Acknowledgements

  1. Top of page
  2. Abstract
  3. Introduction
  4. Materials and methods
  5. Comparative description
  6. Comparative functional study of the bony labyrinth of Diacodexis and the living tragulid Moschiola
  7. Diacodexis bony labyrinth – comparisons to other therian taxa
  8. Conclusion
  9. Acknowledgements
  10. Authors’ contribution
  11. References

We are grateful to R. O'Leary (AMNH), J. Meng (AMNH), S. Jiquel (UM2) and B. Marandat (UM2) for access to the collections, and to J. Thostenson (AMNH), M. Hill (AMNH) and A.-L. Charruault (UM2) for assistance acquiring CT scans. We are grateful to P.-O. Antoine for constructive comments on earlier versions of the manuscript. Many thanks to the two reviewers, M. Silcox and T. Macrini, for their thorough review of the manuscript. This work has been possible thanks to the high-resolution CT scanner facility of the AMNH funded by the NSF MR1–R2 0959384 to N. Landman, D. Ebel and D. Frost, and to the Montpellier Rio Imaging platform (Montpellier, France). This is ISE-M publication 2012-117. This research was supported by the ANR funding project Palasiafrica, headed by L. Marivaux.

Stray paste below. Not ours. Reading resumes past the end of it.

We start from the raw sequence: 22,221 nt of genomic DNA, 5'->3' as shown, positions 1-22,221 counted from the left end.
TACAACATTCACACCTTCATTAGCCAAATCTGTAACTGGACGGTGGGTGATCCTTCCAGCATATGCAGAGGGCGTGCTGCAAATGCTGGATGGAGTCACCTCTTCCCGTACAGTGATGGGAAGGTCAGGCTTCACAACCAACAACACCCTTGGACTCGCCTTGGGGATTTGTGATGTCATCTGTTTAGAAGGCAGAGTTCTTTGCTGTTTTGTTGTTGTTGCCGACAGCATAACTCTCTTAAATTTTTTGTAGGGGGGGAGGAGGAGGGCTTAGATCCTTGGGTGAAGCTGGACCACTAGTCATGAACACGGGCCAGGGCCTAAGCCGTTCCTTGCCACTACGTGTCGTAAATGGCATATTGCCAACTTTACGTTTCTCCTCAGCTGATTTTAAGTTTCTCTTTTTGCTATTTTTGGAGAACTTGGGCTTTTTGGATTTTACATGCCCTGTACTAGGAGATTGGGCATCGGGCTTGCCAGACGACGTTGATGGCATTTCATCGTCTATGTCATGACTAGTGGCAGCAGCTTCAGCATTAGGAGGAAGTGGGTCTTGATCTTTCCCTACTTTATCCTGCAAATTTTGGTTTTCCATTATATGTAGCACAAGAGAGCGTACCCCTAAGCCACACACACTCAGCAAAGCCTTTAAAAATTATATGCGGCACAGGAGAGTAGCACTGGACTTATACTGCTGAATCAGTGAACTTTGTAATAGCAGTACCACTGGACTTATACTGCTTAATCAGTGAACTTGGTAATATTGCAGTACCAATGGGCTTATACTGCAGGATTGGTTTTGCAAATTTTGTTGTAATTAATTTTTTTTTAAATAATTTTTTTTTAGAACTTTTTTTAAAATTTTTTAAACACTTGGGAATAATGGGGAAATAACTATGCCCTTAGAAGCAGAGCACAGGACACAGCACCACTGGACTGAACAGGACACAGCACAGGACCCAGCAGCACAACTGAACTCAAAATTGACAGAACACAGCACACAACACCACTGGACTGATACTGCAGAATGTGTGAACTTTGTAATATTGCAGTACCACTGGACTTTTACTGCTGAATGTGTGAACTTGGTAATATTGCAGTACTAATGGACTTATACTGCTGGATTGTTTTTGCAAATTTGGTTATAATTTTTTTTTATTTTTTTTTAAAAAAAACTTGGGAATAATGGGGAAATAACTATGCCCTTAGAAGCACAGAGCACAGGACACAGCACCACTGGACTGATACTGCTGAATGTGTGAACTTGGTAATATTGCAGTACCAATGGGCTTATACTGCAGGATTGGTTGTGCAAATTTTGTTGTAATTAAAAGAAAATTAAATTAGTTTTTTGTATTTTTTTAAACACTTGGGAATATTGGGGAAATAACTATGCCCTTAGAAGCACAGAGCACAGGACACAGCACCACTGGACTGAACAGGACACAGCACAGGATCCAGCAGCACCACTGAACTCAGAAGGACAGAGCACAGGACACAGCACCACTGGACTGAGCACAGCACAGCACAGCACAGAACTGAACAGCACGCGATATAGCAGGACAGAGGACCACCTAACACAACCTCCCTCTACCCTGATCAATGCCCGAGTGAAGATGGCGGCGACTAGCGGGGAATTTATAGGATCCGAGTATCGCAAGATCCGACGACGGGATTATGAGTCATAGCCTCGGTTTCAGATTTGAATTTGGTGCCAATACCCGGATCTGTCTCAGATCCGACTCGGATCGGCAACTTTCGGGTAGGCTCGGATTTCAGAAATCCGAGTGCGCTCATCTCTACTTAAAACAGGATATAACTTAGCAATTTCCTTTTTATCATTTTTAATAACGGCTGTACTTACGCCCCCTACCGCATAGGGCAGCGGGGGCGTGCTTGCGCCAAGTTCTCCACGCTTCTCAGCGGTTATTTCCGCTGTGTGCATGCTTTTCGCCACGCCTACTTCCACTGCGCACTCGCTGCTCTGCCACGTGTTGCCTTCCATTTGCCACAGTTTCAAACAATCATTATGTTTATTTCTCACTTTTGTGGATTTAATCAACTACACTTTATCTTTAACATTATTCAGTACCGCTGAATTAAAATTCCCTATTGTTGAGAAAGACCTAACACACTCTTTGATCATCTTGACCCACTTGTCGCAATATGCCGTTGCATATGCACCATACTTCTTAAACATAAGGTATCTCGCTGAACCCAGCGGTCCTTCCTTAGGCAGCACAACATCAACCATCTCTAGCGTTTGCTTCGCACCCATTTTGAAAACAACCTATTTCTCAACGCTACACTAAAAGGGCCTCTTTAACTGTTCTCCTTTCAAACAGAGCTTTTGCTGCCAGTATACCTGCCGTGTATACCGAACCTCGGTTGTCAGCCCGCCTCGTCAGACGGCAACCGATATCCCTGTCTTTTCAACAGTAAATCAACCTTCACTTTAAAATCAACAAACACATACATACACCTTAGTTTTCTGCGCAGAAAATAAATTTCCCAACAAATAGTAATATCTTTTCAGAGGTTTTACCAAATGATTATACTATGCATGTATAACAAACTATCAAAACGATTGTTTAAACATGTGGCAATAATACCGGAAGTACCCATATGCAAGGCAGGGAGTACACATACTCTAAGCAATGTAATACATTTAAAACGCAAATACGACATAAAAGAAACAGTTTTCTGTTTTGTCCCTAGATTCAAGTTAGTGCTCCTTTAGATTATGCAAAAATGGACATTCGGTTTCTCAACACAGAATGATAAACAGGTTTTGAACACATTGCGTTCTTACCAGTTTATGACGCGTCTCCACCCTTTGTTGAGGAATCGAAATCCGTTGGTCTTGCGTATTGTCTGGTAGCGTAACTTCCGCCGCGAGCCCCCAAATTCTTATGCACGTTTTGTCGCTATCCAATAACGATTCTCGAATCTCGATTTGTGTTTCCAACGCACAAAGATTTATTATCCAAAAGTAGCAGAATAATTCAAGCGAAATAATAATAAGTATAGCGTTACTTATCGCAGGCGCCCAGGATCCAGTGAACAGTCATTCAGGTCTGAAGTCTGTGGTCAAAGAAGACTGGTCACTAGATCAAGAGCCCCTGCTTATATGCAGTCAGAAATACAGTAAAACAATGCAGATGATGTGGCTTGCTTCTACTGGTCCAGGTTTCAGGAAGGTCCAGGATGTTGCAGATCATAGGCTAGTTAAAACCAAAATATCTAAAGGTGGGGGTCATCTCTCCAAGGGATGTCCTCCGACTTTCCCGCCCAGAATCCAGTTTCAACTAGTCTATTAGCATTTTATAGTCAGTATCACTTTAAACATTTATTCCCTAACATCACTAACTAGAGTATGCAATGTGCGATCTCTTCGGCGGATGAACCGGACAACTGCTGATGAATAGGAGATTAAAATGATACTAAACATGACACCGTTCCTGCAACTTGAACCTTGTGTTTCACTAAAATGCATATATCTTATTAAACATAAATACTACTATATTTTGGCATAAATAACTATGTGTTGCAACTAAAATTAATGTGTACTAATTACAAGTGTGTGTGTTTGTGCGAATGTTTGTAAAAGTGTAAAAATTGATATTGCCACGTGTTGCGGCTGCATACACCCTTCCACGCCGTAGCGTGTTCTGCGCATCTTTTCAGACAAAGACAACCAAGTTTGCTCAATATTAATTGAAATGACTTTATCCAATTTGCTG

Authors’ contribution

  1. Top of page
  2. Abstract
  3. Introduction
  4. Materials and methods
  5. Comparative description
  6. Comparative functional study of the bony labyrinth of Diacodexis and the living tragulid Moschiola
  7. Diacodexis bony labyrinth – comparisons to other therian taxa
  8. Conclusion
  9. Acknowledgements
  10. Authors’ contribution
  11. References

M. J. Orliac contributed the research design, acquisition of data, data analysis and interpretation, writing of the manuscript; J. Benoit and M. A. O'Leary contributed to the data analysis and interpretation, and to the critical revision of the manuscript.

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  2. Abstract
  3. Introduction
  4. Materials and methods
  5. Comparative description
  6. Comparative functional study of the bony labyrinth of Diacodexis and the living tragulid Moschiola
  7. Diacodexis bony labyrinth – comparisons to other therian taxa
  8. Conclusion
  9. Acknowledgements
  10. Authors’ contribution
  11. References